There are A LOT of visuals of meat cooking in this documentary. I'm not talking about animal exploitation, but more when someone would talk about meat, it would cut to stock footage of meat being cooked, or carved, or seasoned, or BBQ or roasted, etc. So much so to the point I noticed it. I thought that was very strange as I felt the footage wasn't presented as being a negative thing, but almost an advertisement. There was no gradual transition to non-meat alternatives with those visuals to bridge the thoughts of the audience to "you can eat this instead".

My last critique is the pacing. The documentary is divided into "chapters" with a title card at the start of each segment that is being addressed. It was clean and polished and looked very nice, but at the start of the film as a whole,  I wish I had known how many chapters there were in the film.  When it broke into double digits (I think there were 12 altogether), it started to make the documentary feel longer than it was.

If there had been a visual "chapter list" at the start of the film, not even so much that we can read all of their descriptions, but like an "okay, there are 12 segments in this film" I think that would have helped with pacing tremendously.

For the most part I was thrilled with the documentary, I think it speaks to an audience that is greatly undeserved and takes its own space in the vegan world. The director mentioned in the QnA that this is a rough cut and their could be some reworking. I would hope so because the information expressed in the film is fantastic.

Check out the trailer, and consider backing the film for distribution.

Wednesday, July 5, 2017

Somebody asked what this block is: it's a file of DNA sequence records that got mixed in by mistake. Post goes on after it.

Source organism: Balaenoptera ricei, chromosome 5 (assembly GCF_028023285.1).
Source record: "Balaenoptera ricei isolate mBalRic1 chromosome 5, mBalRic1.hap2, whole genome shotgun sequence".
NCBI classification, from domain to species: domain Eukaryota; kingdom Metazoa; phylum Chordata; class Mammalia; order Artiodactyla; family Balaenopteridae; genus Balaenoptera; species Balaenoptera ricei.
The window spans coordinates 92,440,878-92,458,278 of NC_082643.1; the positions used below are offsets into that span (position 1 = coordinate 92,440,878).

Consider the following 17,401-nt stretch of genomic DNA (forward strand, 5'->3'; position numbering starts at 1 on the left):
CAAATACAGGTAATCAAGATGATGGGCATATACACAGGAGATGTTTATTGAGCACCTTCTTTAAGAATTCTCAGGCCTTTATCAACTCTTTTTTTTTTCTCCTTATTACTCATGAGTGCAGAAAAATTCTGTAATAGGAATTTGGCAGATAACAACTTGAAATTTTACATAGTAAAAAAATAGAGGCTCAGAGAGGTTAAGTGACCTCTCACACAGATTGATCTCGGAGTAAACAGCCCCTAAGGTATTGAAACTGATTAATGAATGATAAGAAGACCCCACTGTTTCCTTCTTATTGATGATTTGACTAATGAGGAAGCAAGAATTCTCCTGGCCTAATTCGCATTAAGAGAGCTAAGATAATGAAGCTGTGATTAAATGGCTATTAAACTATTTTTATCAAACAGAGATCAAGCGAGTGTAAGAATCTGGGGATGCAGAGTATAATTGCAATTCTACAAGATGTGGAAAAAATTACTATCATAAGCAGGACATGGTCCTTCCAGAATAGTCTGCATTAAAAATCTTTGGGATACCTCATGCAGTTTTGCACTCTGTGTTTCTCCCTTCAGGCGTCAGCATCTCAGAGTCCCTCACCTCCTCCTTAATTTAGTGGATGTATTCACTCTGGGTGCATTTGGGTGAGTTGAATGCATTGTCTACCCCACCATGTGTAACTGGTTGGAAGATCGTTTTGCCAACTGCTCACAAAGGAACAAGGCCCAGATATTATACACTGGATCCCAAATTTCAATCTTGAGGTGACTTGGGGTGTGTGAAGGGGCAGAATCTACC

My vegan goodies haul was super cheap with coupons!

As you all know, I'm a festival goer. 

I love Eat Drink Vegan



and even VegFest


I've been to them all. The cool thing is, for a few dollars more than admission I spring for the VIP pass and in most cases, the VIP passes to events like these come with some real nice goodies that far surpass the price of the VIP ticket.

You can get express lines, free drinks, special seating, exclusive beer pours and lately, merch bags. All three events had merch bags for the VIP goers. These are samples and coupons that can total quite a nice chunk of change.

I sampled the snacks and shampoos, but I had dollars upon dollars of coupons. Too many to throw away, so I decided to make a trip to Whole Foods and use as many as I could in one shopping trip.

It. Was. Worth. It.

The prices.


The savings (in red).

 Most of the coupons were for a free item or for 50% off an item. Some were for 25% off or buy some get one free (the burritos) so I just went with it to try things I've never tried before.

My total of the coupon purchases was $57.96
Coupon savings was $27.95
My total spent on these items was $30.01
That ain't too bad!

The Sweet Earth Burritos were okay, and the Tofurky sausages are eh. The Califia cold brew was nice, but I don't like sugar in my coffee and they didn't have their unsweetened one there which is delicious. Frankly most of the stuff ended up in the freezer, along with this.

It was on sale for $6. Man, that is A LOT of protein. I've had this at Veggie Grill and it was...alright. Tasted like a veggie patty to me, so I guess that goes to show you how detached I am form the real meat "flavor" to begin with. 

I should note that I didn't get to use about 6 or 7 remaining coupons because the items were not in stock. I do plan on going to a different Whole Foods to see if I can find them.